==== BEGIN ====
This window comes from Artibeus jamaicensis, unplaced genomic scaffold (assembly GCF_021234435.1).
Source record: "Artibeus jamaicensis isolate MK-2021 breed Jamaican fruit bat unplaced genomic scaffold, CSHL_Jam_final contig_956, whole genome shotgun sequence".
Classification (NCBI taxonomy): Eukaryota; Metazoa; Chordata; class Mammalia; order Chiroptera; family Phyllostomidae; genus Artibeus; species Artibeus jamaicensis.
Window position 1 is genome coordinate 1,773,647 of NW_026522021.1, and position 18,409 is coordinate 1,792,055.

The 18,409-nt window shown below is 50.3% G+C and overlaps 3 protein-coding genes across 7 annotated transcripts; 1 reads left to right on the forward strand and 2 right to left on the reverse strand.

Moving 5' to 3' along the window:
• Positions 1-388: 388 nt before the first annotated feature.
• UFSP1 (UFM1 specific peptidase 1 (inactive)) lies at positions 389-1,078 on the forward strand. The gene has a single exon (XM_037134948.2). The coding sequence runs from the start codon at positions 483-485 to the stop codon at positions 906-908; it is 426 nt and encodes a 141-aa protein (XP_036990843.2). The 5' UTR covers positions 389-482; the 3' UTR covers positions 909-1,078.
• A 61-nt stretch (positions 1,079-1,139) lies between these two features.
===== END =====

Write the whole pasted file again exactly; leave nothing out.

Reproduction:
This window comes from Artibeus jamaicensis, unplaced genomic scaffold (assembly GCF_021234435.1).
Source record: "Artibeus jamaicensis isolate MK-2021 breed Jamaican fruit bat unplaced genomic scaffold, CSHL_Jam_final contig_956, whole genome shotgun sequence".
Classification (NCBI taxonomy): Eukaryota; Metazoa; Chordata; class Mammalia; order Chiroptera; family Phyllostomidae; genus Artibeus; species Artibeus jamaicensis.
Window position 1 is genome coordinate 1,773,647 of NW_026522021.1, and position 18,409 is coordinate 1,792,055.

The 18,409-nt window shown below is 50.3% G+C and overlaps 3 protein-coding genes across 7 annotated transcripts; 1 reads left to right on the forward strand and 2 right to left on the reverse strand.

Moving 5' to 3' along the window:
• Positions 1-388: 388 nt before the first annotated feature.
• UFSP1 (UFM1 specific peptidase 1 (inactive)) lies at positions 389-1,078 on the forward strand. The gene has a single exon (XM_037134948.2). The coding sequence runs from the start codon at positions 483-485 to the stop codon at positions 906-908; it is 426 nt and encodes a 141-aa protein (XP_036990843.2). The 5' UTR covers positions 389-482; the 3' UTR covers positions 909-1,078.
• A 61-nt stretch (positions 1,079-1,139) lies between these two features.